Capex Darlings and the Myth of Long-Termism

The buyback vs investment debate is back this week, spurred by a column by Bloomberg columnist Barry Ritholtz, who cites General Electric, IBM, and Exxon Mobil as examples of misguided policy, given that their current share prices are well below the levels at which large repurchases were made by each.

“There must have been a better use of those funds than stock buybacks,” Ritholtz writes.  “IBM created Watson, more or less as a publicity stunt.  While the company was not investing in turning that into a product, Amazon rolled out its Echo, powered by Alexa.  GE missed a number of opportunities over this period, as did Exxon.”

Perhaps so, but by focusing on just a few companies, Mr. Ritholtz misses the bigger picture.  The chief job of executives is to increase shareholder value, and the historical data strongly suggest that, in aggregate, share repurchases have proven themselves to be effective in adding value for shareholders.

Consider that over the last two decades, stock buybacks (as measured by S&P’s buyback index) have turned a $1 investment into more than $25, outpacing both S&P’s Dividend Aristocrat index and the S&P 500 itself by considerable margins:

Now, buybacks are famously criticized as being ‘short-term oriented,’ and, in the above example, it is fair to say that while I have demonstrated the efficacy of buybacks at least relative to the alternatives of dividend payers and the broad market, I have not compared buybacks to what you might call a ‘long-term’ portfolio, such as one focused on capex-heavy companies like Amazon.

Regrettably, to my knowledge there is no such alternative index that pools companies together based on their capex spending or research & development, but we can take a shot at reproducing a proxy portfolio that might give us some insight into this debate.  Thankfully, in 2012, the Progressive Policy Institute put together just such a ‘portfolio’ in a report titled, “U.S. Investment Heroes of 2013:  The Companies Betting on America’s Future.”  The portfolio consists of the twenty-five largest corporate investors based on their estimated 2012 capital expenditures (via PPI):

To see if these shareholders of these companies have been rewarded for their ‘long-term focus’ I ran three simulations.  The first simply shows the compound annual growth rate (CAGR) of each company from 2013 through February of this year.  The second simply shows the hypothetical CAGR of a portfolio of the above companies had equal amounts been invested in each at the start of 2013 and held through February.  The results of this portfolio are quantified in the below graphic as the “Capex Portfolio.”  Finally, because the S&P 500 Buyback Index is equally-weighted and rebalanced quarterly, I ran the numbers for the “Capex Portfolio” with these added dynamics.  The results are as follows:  [Note that due to a 2016 merger, Time Warner Cable is excluded from the simulations.]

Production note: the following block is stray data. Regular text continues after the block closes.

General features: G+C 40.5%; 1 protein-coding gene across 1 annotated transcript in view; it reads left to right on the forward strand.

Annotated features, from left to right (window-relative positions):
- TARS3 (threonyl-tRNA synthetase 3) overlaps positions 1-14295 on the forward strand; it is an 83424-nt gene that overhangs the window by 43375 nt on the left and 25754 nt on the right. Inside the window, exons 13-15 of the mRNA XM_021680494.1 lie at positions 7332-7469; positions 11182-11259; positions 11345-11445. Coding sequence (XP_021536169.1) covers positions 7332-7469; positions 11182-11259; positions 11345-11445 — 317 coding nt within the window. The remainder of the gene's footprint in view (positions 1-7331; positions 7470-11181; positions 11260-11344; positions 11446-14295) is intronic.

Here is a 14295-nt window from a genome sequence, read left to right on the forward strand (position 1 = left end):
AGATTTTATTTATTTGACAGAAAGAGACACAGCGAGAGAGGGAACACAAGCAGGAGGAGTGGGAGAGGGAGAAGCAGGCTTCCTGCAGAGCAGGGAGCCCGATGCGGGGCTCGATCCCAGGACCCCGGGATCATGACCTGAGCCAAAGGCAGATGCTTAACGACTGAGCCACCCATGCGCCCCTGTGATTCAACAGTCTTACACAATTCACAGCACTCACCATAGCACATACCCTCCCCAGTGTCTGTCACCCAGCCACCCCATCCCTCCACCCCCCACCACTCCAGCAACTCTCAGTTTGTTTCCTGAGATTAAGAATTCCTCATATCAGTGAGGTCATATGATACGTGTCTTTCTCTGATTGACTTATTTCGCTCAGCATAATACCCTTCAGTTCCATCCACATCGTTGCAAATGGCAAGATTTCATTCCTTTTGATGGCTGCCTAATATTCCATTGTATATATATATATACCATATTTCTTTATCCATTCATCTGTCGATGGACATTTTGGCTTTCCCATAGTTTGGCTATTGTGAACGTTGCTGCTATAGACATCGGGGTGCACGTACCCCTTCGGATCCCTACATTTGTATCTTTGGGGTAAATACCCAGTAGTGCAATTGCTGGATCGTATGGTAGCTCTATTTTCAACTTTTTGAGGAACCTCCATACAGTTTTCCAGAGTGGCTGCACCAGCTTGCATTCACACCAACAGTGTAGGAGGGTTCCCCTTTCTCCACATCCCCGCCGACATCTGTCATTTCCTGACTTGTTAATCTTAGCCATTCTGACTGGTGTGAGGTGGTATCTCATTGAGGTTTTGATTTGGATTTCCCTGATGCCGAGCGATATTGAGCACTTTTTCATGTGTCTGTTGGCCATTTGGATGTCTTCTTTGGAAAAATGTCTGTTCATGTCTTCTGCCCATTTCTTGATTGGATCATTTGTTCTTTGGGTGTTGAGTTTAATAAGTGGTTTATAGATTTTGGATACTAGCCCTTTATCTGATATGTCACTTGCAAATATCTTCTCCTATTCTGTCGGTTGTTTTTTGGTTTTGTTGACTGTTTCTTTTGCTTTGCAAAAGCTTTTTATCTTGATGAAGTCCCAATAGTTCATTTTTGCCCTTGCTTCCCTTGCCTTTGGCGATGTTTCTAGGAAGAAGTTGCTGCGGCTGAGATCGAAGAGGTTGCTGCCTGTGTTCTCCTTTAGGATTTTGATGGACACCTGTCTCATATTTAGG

It is worth noting that of the twenty-four companies, only seven outperformed the S&P 500 over this period (those shaded in blue), while each of the simulated “capex portfolios” underperformed the index.  The S&P 500 Buyback Index surpassed both “capex portfolios,” the S&P 500, and all but five of the companies studied.  To be fair, however, there has likely been a good deal more turnover in the buyback index whereas for the capex portfolio I have arbitrarily cited the projected top capex spenders from 2012.  Other big capex spenders likely would have replaced the original twenty-four companies at some point over the last few years, and perhaps would have gone on to perform better.

That being said, the point remains that while buybacks are not universally a panacea for shareholders, neither is “investment” in the future.  For one thing, as I have written before, capital expenditures are largely cyclical and concentrated in a few capital-intensive industries such as utilities and energy.  Most importantly, however, as economist John Cochrane frequently points out, not every investment is worthwhile, and part of the allure of buybacks is the signal to shareholders that management will not fritter away precious capital on dubious projects.  Hopefully this analysis has helped investors realize that the buybacks vs investment narrative is really predicated on a false dichotomy.